Food Labeling: Compliance in the Era of Digital Marketing

Food Labeling: Compliance in the Era of Digital Marketing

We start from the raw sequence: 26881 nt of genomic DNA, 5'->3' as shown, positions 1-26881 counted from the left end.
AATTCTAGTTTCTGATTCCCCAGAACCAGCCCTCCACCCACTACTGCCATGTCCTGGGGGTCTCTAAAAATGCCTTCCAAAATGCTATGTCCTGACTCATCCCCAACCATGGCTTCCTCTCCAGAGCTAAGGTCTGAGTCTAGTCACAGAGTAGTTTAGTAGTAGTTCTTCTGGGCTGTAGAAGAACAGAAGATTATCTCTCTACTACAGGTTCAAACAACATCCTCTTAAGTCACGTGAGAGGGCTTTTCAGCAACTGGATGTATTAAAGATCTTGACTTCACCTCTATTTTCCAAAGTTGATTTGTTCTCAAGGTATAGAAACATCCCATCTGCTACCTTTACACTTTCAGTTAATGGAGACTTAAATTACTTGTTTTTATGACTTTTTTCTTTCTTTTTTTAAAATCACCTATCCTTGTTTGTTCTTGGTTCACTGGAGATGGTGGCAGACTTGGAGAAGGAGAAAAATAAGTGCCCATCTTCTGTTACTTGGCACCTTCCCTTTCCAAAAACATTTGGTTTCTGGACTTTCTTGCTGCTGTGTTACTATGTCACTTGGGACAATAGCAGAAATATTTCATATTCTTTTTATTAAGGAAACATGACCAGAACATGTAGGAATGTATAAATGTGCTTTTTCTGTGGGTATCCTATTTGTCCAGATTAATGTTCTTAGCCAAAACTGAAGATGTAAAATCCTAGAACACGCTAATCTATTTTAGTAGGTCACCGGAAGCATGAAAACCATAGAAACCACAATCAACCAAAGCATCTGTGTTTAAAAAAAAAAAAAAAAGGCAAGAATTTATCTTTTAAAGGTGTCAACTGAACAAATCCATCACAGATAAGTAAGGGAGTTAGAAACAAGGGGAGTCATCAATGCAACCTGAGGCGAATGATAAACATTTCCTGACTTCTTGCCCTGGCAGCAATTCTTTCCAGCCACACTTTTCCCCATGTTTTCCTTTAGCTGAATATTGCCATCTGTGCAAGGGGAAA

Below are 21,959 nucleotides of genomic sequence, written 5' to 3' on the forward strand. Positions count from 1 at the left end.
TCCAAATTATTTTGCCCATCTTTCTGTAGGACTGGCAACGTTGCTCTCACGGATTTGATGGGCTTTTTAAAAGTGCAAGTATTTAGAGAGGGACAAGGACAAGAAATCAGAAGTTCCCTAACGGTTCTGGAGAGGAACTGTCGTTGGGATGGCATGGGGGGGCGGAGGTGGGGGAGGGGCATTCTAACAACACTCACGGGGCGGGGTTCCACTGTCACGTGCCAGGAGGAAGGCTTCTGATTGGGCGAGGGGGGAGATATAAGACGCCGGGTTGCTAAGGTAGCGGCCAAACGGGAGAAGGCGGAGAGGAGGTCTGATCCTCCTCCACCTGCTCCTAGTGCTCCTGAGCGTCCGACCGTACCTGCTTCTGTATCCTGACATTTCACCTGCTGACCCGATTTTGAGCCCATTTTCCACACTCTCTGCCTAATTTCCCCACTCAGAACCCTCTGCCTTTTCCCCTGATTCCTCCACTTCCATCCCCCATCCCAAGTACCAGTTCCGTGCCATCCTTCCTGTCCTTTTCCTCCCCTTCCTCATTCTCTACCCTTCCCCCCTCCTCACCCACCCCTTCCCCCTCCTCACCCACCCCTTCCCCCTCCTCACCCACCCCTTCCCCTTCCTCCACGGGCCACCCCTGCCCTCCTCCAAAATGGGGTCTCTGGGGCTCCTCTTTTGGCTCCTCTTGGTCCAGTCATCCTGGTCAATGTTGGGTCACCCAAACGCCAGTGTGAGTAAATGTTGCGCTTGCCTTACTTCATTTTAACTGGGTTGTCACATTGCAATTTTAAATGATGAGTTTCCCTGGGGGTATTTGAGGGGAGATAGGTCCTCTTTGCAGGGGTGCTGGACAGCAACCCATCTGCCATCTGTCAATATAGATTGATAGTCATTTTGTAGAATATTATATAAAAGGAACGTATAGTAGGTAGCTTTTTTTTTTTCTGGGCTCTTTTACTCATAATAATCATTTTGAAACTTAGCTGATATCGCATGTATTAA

Food Labeling: Compliance in the Era of Digital Marketing You may know that the Food and Drug Administration has strict rules about food labeling, but how do those rules apply to your online presence? With more and more people making choices based on what they see online, it’s crucial to understand how these trends fit with the rules for food labels. In this blog, we’ll simplify the details, giving you tips on how businesses can balance effective digital marketing and following labeling guidelines. We’ll break down how online ads and promotions connect with the standards that food labels need to meet. Online Marketing as an FDA “Label” For a decade, the FDA has been going after companies for online marketing that violates its labeling rules on the pharmaceutical side of things. For example, in 2014, the FDA issued a warning letter to a company called Zarbee’s, which was promoting its supplements online with claims that would only be legal if those products were reclassified as pharmaceuticals. During this case, it wasn’t just official online marketing that got Zabee’s in hot water. One of the FDA’s criticisms was that Zarbee’s “liked” certain consumer testimonials on social media, which the FDA took as an official endorsement of those statements. This is how the FDA established that statements on a company’s websites, advertisements, social media accounts, or product descriptions should be considered an extension of their product labeling (and therefore subject to FDA review and requirements). Third-party statements – like consumer comments or reseller websites – may be considered under labeling requirements if the FDA believes the company endorsed the statement or had influence over it. These rulings are worth remembering as your food brand interacts on social media. Historically, many of the Food and Drug Administration’s policies get rolled out first on the “drugs” and later applied to “food.” That looks like a trend that will repeat on the issue of online labeling compliance. FDA Scrutinizes Online Food Marketing in 2023 Food marketing always lags behind pharmaceuticals and supplements in terms of FDA regulation, but in recent years, the FDA has made several moves that demonstrate that online food marketing is now on their radar. In 2018, the FDA implemented a menu labeling rule for chain restaurants and similar retail food establishments that requires calorie disclosures on menus and menu boards. This rule explicitly included any version of the menu that is electronic or online. In April of 2023, the FDA issued a Request for Information (RFI) to assess the content, format, and accuracy of labeling information available on online grocery shopping platforms. They’re focused on consumers’ access to information on nutrition, ingredients, and allergen information of packaged foods while shopping online. An RFI is one of many steps in the FDA rule-making process, so it’s reasonable to assume that a standardized online labeling requirement will come online within the next few years. The “what” is likely to be similar – for example, online allergen labeling requirements will likely be consistent with hard labeling requirements in terms of the ingredient list and “contains” statement, but there may be specific placement requirements to ensure that information is prominent enough in online contexts. Know Current Food Safety Rules and Best Practices Ensuring the safety of your consumers is bigger than compliance with FDA labeling requirements. It’s important that your entire team be educated on food allergies, foodborne illness, and other food safety topics. As an online regulatory compliance training provider with over twenty years of experience, we have ANAB-accredited Food Allergy courses that will help you understand common food allergies and intolerances and the best practices for safely preparing food for people with allergies. We also offer a Food Manager certification course that will help you develop a thorough understanding of food safety principles for preventing all kinds of spoilage, disease, and contamination.

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